I needed to transfer a docker container that I’d built on one machine, to another machine that I could access via SSH.
I recently had a challenge for one of my side projects. I needed to transfer a docker container that I’d built on one machine, to another machine that I could access via SSH. I didn’t want to push my container to a public docker registry, or go through the trouble of setting up my own private registry.
It didn’t take long to find an answer on stack overflow
docker save <image> | bzip2 | \ ssh [email protected] 'bunzip2 | docker load'
Lets break this down:
docker savetakes all the image data and serializes it, along with its tag, to a stream of binary data.
docker loadtakes a stream of binary data and deserializes it into an image with a tag.
bzip2compresses the stream and
bunzip2decompresses the stream.
ssh [email protected] 'some command'ssh’s into a remote host and runs the specified command.
It turns out that
docker load is able to automatically decompress
bzip’d content, so you can simplify the command to:
docker save <image> | bzip2 | \ ssh [email protected] 'docker load'
You can remove the
bzip2 but docker images are often big, and the compression from
bzip2 saves a massive amount of bandwidth.
I still had a problem though. I was doing all this over a slow 3G internet connection, and the remote host already had most of the layers in the image I wanted to push, I just needed to push the tiny new layer containing my application logic.
A bit more research and I found docker-push-ssh. With this command you can just do:
docker-push-ssh [email protected] <image>
It only transfers the layers that are needed. To do this, it:
docker pushto that local registry. This is fast because it’s all over the local machine’s network.
docker pullon the remote server. This pull is running over the SSH tunnel, but docker pull is smart enough to only pull the layers it doesn’t already have.
Docker Over SSH Diagram
This was a great idea, but there were three problems I had with it:
To solve all this, I decided to create a CLI in Node.js called docker-over-ssh. In spite of the name, docker-over-ssh is actually completely transport agnostic. It just requires a way to communicate over stdin and stdout with a remote instance of itself. To use it, you install
docker-over-ssh on both the local and remote machine. Then you can run:
docker-over-ssh push <image> \ ssh [email protected] "docker-over-ssh pull <image>"
The diagram looks exactly the same as for the previous solution.
docker-over-ssh push command starts a local docker registry, pushes the image to it, and then runs the “child command” (in this example that’s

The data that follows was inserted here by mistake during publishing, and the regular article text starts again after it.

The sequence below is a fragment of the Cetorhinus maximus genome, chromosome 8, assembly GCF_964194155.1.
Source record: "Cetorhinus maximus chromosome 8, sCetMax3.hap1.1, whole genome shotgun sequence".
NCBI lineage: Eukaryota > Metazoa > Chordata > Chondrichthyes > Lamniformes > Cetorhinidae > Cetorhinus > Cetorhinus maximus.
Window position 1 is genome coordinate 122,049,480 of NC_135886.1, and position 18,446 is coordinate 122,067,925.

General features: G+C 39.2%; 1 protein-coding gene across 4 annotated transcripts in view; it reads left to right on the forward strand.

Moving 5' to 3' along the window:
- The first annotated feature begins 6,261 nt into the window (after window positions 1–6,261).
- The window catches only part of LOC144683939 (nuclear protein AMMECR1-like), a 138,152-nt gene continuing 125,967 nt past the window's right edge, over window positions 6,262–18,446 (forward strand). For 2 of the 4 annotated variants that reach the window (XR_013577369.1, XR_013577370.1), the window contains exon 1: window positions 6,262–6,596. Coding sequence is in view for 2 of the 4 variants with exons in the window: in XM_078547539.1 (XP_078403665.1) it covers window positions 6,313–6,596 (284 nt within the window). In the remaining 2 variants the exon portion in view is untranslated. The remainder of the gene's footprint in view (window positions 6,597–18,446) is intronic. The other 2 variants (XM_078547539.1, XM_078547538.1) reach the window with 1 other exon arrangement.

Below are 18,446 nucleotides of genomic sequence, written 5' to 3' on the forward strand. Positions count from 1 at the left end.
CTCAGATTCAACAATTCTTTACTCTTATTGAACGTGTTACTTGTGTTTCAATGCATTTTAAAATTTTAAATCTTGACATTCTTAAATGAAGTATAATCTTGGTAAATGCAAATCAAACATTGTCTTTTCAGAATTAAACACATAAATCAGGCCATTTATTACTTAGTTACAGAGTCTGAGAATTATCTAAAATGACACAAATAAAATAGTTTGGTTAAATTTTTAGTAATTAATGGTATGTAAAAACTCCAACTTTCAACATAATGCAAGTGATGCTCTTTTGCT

ssh [email protected] "docker-over-ssh pull ") and proxies tcp traffic from that child command’s stdio to the local docker registry.
docker-over-ssh pull command starts a local TCP proxy (written in a few lines of node.js code) and connects that proxy to stdio so it can talk to the local docker registry. It then runs
docker pull pointing at the local registry. Only the new layers are transferred, which keeps everything very efficient.
The only permission required by the user is the ability to run
docker-over-ssh pull on the remote machine, nothing else is required.
At this point I had a working solution, but I wanted to automate this so that the deployments could be done from CircleCI. Adding an SSH key to CircleCI is fairly easy. The challenge was making this work with their complex docker networking setup:
dockerdaemon (used to run
docker push) cannot talk to containers run as services to the main CircleCI job.
I couldn’t find any practical way to solve either of these problems directly, but I found NGROK which makes it pretty easy to create an internet accessible address that proxies to a local service. With this I was able to tell CircleCI to start a docker registry as a service for my build, and then use ngrok to start a temporary proxy to expose it to the
docker daemon. It even supports securing it with a username and password (which I auto-generate on the fly) to keep everything nice and secure.
In the end all I had to do was update the CircleCI config:
docker: - image: circleci/node:12 environment: LOCAL_DOCKER_REGISTRY_PORT: '5000' - image: registry:2
and set the
DOCKER_REGISTRY_NGROK environment variable to my API key for ngrok, which you can get for free.
I then added some code to docker-over-ssh to handle those two environment variables.
The reason I’ve been doing all this is to try and setup a dokku server that I can run lots of side projects in and avoid spending loads of money on heroku for things that are rarely used. Thank you for reading!
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